BSE Sensex: Wikis

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The Bombay Stock Exchange

BSE Sensex or Bombay Stock Exchange Sensitive Index is a value-weighted index composed of 30 stocks that started January 1, 1986. The Sensex is regarded as the pulse of the domestic stock markets. It consists of the 30 largest and most actively traded stocks, representative of various sectors, on the Bombay Stock Exchange. These companies account for around fifty per cent of the market capitalization of the BSE. The base value of the sensex is 100 on April 1, 1979, and the base year of BSE-SENSEX is 1978-79.

At a regular intervals, the Bombay Stock Exchange (BSE) authorities review and modify its composition to make sure it reflects current market conditions. The index is calculated based on a free-float capitalization method; a variation of the market cap method. Instead of using a company's outstanding shares it uses its float, or shares that are readily available for trading. The free-float method, therefore, does not include restricted stocks, such as those held by promoters, government and strategic investors.[1].

Initially, the index was calculated based on the ‘full market capitalization’ method. However this was shifted to the free float method with effect from September 1, 2003. Globally, the free float market capitalization is regarded as the industry best practice.

As per free float capitalization methodology, the level of index at any point of time reflects the free float market value of 30 component stocks relative to a base period. The Market Capitalization of a company is determined by multiplying the price of its stock by the number of shares issued by the company. This Market capitalization is multiplied by a free float factor to determine the free float market capitalization. Free float factor is also referred as adjustment factor. Free float factor represent the percentage of shares that are readily available for trading.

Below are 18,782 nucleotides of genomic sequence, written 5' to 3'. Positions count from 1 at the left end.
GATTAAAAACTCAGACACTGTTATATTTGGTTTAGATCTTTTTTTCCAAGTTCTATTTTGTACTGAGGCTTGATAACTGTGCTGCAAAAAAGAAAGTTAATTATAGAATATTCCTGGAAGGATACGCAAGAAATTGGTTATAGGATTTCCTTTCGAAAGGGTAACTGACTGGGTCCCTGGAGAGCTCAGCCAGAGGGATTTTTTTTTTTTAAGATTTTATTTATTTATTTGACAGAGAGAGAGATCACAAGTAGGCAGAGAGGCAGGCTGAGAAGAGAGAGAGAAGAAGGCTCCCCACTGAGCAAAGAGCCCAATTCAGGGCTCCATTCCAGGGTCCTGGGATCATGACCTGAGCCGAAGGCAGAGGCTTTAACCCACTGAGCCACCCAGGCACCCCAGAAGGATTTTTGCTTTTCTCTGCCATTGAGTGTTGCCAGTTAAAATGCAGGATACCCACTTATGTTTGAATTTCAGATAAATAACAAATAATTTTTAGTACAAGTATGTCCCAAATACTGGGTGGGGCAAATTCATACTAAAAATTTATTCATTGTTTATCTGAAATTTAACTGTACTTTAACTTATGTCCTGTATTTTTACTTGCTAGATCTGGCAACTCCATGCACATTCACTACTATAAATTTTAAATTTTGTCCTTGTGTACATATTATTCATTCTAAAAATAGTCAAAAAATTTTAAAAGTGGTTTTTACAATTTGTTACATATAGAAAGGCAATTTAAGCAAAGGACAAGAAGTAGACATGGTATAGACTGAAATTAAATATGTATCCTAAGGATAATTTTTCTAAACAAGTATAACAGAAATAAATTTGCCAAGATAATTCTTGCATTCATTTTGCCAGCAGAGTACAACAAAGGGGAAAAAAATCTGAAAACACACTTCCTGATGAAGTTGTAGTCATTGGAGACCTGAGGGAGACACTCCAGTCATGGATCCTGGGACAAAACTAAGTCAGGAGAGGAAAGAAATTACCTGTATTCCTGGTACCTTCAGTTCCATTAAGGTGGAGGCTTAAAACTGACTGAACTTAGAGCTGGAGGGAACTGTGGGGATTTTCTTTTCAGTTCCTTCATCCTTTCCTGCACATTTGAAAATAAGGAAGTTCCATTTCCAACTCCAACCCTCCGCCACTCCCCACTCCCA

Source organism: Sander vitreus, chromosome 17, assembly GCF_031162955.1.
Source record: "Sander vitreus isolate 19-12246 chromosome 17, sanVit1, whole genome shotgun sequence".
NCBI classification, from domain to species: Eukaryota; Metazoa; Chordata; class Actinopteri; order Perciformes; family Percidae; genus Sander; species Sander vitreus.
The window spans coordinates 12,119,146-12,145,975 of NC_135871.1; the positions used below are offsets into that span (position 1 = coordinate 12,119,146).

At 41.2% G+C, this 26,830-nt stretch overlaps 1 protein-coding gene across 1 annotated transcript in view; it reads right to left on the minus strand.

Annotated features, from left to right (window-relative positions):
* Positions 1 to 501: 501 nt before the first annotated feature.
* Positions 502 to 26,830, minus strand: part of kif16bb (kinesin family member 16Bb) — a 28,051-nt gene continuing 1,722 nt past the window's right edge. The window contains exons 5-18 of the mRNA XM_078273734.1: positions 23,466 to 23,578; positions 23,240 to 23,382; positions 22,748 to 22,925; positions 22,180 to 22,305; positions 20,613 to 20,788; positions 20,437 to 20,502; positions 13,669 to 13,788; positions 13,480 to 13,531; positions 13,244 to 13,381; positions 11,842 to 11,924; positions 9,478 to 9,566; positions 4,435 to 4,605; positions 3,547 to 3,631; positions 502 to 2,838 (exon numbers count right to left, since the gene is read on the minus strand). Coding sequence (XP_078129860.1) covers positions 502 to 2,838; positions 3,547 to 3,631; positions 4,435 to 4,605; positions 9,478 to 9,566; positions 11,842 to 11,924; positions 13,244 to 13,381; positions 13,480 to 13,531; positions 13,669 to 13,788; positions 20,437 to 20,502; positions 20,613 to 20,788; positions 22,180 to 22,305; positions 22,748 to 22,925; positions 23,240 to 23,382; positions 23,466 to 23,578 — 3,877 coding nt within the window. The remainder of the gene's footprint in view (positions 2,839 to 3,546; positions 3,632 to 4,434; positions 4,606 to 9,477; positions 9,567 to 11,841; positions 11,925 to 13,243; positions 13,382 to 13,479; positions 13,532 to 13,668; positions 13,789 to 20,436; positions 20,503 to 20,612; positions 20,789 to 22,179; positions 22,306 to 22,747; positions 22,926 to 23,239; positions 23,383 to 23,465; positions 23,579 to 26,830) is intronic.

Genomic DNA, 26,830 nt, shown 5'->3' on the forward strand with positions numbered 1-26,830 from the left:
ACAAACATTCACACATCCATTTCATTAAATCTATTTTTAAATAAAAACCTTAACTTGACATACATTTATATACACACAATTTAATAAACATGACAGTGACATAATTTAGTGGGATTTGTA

The Calculation of Sensex involves dividing the free float market capitalization of 30 companies in the index by a number called Index divisor.The Divisor is the only link to original base period value of the Sensex. It keeps the index comparable over time and is the adjustment point for all Index adjustments arising out of corporate actions, replacement of scrips, etc.

The index has increased by over ten times from June 1990 to the present. Using information from April 1979 onwards, the long-run rate of return on the BSE Sensex works out to be 18.6% per annum, which translates to roughly 9% per annum after compensating for inflation.[2]

Contents

Sensex milestones

Here is a timeline on the rise of the Sensex through Indian stock market history.

  • 1000, July 25, 1990 - On July 25, 1990, the Sensex touched the four-digit figure for the first time and closed at 1,001 in the wake of a good monsoon and excellent corporate results.
  • 2000, January 15, 1992 - On January 15, 1992, the Sensex crossed the 2,000-mark and closed at 2,020 followed by the liberal economic policy initiatives undertaken by the then finance minister and current Prime Minister Dr Manmohan Singh.
  • 3000, February 29, 1992 - On February 29, 1992, the Sensex surged past the 3000 mark in the wake of the market-friendly Budget announced by Manmohan Singh.
  • 4000, March 30, 1992 - On March 30, 1992, the Sensex crossed the 4,000-mark and closed at 4,091 on the expectations of a liberal export-import policy. It was then that the Harshad Mehta scam hit the markets and Sensex witnessed unabated selling.
  • 5000, October 11, 1999 - On October 8, 1999, the Sensex crossed the 5,000-mark as the Bharatiya Janata Party-led coalition won the majority in the 13th Lok Sabha election.
  • 6000, February 11, 2000 - On February 11, 2000, the information technology boom helped the Sensex to cross the 6,000-mark and hit and all time high of 6,006.
  • 7000, June 21, 2005 - On June 20, 2005, the news of the settlement between the Ambani brothers boosted investor sentiments and the scrips of RIL, Reliance Energy, Reliance Capital and IPCL made huge gains. This helped the Sensex crossed 7,000 points for the first time.